Robert Morita is VP of Nankai Shochu.
A distilled Japanese spirit is taking the Bay Area by storm.
Most Americans know about sake. But few know about or have tasted, shochu — that other Japanese spirit which, despite immense popularity in Japan itself, remains a mystery to the rest of the world.
That’s about to change, as Japan’s shochu scene is now enjoying the same kind of renaissance that transformed America’s beer industry from exclusively corporate mass-production to a galaxy of innovative microbreweries crafting small-batch regional delicacies.
It’s never been entirely clear why sake, not shochu, achieved international prominence as the quintessentially Japanese drink. Sake is much harder for foreign palates to accept — closer to a funky rice beer than to wine — and remains an acquired taste for most Westerners. But shochu is distilled, which purifies the liquid and refines its flavors, as happens in whiskey-making, producing a liquor that’s approachable, pleasant — almost familiar.
“Sake and shochu have very similar roots,” said noted Napa sommelier, sake expert, and shochu marketing consultant Eduardo Dingler, “but sake is actually much more like beer; you ferment it and you’re done. Although both drinks start with the same components — rice and water — shochu gets another starch added and then goes through the distillation process, creating a pure spirit.”
Shochu originates from Kyushu, the southernmost of Japan’s four main islands, and production is still centered there.
“I love that in Japan everything’s so regional, so local — and that includes shochu,” marveled Dingler. “The different varieties of shochu are traditionally made with native pants that each come from a unique part of the island. Sweet potato (imo) shochu comes from Kagoshima, at the southern tip of Kyushu; buckwheat (soba) shochu comes from the eastern coast of Kyushu; and barley (mugi) shochu is made on the north side of the island around Fukuoka.”
Other styles include cane-sugar shochu and long-grain-rice shochu; both originate from the Kyushu region’s small offshore tropical islands.
Because, by law, shochu is only single-distilled and has no additives, each style retains its characteristic flavors to a much greater degree than do high-proof Western spirits. At a recent event showcasing up-and-coming and traditional shochu distilleries, sweet-potato-based Daiyame shochu from centuries-old Hamadasyuzou Co. was so naturally flavorful that it tasted almost like lychee liqueur, while cask-aged sugar-cane-based Nankai Gold (from Nankai Distillery) evoked Puerto Rican white rum. Barley-based Kase mugi shochu from startup importer Limestone is vacuum-distilled, then aged 15 years in sherry barrels to produce a uniquely nutty, smoky afterglow.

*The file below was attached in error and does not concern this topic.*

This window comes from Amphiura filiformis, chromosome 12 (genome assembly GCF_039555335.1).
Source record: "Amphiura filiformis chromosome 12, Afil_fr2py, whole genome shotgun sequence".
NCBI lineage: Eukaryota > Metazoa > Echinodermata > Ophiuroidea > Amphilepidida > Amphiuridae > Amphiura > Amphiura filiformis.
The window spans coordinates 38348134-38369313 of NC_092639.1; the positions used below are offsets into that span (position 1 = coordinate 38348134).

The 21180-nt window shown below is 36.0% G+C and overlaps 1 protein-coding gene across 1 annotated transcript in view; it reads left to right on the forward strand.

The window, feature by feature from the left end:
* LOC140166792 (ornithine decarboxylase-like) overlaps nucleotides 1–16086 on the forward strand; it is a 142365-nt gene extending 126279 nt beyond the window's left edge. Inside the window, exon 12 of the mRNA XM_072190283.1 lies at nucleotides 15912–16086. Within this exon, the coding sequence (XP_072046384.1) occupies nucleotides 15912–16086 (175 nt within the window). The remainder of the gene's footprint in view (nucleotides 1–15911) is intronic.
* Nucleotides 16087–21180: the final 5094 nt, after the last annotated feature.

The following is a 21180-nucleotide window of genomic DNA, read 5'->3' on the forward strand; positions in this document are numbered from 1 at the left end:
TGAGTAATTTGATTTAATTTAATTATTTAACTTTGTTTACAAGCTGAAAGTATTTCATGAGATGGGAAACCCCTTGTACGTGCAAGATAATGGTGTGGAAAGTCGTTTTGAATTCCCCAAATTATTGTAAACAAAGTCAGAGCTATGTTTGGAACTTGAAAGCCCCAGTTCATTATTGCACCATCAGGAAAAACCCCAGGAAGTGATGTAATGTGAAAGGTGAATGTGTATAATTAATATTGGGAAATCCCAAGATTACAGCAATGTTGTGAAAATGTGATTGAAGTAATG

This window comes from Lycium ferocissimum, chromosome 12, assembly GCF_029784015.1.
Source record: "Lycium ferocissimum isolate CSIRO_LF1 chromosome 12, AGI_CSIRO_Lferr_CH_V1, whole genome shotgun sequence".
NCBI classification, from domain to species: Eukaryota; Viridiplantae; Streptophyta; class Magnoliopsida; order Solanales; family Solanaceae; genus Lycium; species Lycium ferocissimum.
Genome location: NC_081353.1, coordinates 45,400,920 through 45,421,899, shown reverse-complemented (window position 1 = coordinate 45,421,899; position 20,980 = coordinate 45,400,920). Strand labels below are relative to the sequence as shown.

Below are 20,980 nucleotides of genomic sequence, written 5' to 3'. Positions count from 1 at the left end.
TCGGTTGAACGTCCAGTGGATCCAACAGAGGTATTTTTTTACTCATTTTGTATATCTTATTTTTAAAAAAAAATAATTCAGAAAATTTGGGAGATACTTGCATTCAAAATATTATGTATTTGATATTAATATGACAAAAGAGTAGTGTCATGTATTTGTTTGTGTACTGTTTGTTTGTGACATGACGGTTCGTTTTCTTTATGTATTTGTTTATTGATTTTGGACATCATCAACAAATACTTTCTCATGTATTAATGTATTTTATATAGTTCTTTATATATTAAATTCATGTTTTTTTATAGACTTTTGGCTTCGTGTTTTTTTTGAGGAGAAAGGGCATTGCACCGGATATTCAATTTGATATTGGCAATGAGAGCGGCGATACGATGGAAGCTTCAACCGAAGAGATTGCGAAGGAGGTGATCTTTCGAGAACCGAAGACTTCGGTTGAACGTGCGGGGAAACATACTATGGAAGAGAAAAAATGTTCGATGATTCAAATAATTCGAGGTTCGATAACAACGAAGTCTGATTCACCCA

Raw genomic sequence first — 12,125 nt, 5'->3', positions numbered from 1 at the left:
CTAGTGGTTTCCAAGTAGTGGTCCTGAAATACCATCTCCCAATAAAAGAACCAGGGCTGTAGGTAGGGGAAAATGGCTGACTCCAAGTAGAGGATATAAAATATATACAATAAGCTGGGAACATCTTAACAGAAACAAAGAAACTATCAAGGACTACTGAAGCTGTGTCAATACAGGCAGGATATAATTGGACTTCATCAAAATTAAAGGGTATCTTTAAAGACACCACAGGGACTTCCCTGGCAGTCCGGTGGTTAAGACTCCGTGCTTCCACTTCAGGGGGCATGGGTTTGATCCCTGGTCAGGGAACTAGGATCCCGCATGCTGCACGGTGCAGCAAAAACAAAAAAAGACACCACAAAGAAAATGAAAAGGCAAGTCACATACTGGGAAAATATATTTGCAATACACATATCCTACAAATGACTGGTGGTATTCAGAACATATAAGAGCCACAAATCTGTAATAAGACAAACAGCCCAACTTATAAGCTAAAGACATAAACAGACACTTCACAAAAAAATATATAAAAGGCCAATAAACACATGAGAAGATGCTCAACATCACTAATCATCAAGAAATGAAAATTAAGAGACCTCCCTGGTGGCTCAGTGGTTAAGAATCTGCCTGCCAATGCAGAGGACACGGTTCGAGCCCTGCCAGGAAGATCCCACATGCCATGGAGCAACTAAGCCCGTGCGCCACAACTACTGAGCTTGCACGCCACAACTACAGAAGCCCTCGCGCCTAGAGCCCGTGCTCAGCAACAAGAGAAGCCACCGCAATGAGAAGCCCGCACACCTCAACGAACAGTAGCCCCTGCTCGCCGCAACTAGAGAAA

Literally hundreds of other brands, styles, and varieties of craft shochu offer their own subtleties, each a revelation in its own right.
We should count ourselves lucky: Because of the Bay Area’s longtime links with Japan, we’re catching the first wave of the shochu revolution. But a long road lies ahead.
“Once people taste our product, they love it,” explained Nankai Shochu’s vice president Robert Morita.
“The difficulty is getting them to that first taste. Our goal now is to reach out and explain shochu to Americans, because it’s still such an unknown spirit in the West.”
Another problem is bureaucratic: Although most shochus are technically low-enough proof that they don’t count as “hard liquor,” California restaurants that possess only a beer-and-wine license are still prohibited from serving it, due to an oversight in the California liquor licensing laws. Ironically, the related Korean spirit soju — despite being just as strong as shochu — is allowed under a beer-and-wine license, so, in a strange tragicomic twist, some Kyushu distilleries purposely mislabel their high-end shochu as generic soju, simply so that it can be more easily sold in America. Hopefully, this glitch will be fixed soon.
To sample shochu in the East Bay, Umami Mart (4027 Broadway, Oakland, 510-250-9559, UmamiMart.com) sells a carefully curated but ever-growing selection of small-distillery handcrafted shochus in bottles; Kiraku Japanese Tapas (2566B Telegraph Ave., Berkeley, 510- 848-2758, KirakuBerkeley.com) has every varietal of shochu on its drinks menu and a three-glass shochu sampler flight; Kirala Restaurant (2100 Ward St., Berkeley, 510-549-3486, KiralaBerkeley.com) serves authentic small-batch shochus as well.